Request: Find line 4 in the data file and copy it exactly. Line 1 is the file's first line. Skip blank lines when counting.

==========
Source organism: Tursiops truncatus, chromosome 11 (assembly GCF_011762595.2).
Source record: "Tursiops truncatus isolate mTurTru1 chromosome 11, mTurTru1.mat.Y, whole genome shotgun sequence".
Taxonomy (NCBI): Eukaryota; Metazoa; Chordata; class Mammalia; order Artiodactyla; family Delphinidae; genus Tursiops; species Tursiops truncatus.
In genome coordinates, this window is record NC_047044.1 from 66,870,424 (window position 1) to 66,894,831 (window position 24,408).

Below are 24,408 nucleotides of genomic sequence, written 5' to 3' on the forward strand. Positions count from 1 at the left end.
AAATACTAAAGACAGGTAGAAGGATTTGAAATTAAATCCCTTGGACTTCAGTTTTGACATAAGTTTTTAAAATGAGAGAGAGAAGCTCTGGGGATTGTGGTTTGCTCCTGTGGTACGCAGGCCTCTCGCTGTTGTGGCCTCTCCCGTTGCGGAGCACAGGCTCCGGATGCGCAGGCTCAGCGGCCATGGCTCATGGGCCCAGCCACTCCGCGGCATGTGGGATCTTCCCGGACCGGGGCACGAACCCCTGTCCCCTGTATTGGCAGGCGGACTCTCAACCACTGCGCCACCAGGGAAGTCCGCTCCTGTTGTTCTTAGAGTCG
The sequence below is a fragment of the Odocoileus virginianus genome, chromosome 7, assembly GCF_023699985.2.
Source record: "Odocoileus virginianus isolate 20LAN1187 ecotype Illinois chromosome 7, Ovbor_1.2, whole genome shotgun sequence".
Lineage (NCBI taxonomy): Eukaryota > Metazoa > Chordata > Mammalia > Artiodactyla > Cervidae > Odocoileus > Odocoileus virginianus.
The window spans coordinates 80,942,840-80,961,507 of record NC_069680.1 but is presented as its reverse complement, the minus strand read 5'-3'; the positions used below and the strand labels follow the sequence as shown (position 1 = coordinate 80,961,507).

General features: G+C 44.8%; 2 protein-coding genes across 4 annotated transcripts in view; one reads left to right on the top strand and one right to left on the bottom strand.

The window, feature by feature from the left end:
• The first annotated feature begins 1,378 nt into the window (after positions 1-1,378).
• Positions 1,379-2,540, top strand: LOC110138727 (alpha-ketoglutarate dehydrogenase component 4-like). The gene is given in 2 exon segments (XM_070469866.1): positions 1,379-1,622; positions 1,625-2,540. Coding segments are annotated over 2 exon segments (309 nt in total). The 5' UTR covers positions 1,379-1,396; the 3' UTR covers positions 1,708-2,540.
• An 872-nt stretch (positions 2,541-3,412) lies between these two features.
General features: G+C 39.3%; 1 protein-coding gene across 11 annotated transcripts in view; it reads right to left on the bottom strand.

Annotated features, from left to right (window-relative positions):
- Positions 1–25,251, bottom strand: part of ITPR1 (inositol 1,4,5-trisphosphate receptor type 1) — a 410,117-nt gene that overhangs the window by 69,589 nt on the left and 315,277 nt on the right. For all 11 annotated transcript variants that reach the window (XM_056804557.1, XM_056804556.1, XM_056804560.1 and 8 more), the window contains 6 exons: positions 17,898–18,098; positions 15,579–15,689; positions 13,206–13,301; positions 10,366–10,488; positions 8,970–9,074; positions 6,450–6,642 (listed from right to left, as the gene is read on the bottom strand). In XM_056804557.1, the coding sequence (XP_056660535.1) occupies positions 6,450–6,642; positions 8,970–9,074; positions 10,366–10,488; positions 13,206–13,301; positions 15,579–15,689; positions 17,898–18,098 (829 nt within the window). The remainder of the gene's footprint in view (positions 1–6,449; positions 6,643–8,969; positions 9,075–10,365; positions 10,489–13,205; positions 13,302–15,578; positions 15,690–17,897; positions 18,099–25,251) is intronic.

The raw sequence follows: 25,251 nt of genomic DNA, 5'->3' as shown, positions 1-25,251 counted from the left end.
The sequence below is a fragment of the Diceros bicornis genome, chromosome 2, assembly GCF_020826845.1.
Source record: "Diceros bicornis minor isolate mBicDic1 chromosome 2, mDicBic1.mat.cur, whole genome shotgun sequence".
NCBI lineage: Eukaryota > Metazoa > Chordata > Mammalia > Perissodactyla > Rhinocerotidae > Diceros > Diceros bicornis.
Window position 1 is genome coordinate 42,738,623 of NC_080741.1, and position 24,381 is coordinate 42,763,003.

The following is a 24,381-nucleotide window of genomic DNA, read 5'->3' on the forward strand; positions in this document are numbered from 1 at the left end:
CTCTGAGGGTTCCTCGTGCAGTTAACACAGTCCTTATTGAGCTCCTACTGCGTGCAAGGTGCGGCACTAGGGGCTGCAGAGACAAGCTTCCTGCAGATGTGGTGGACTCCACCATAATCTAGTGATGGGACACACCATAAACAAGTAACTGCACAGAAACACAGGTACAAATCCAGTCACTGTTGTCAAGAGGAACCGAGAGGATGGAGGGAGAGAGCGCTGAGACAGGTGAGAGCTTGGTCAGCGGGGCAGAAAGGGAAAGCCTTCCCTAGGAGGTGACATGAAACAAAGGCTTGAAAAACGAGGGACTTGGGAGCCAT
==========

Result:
In genome coordinates, this window is record NC_047044.1 from 66,870,424 (window position 1) to 66,894,831 (window position 24,408).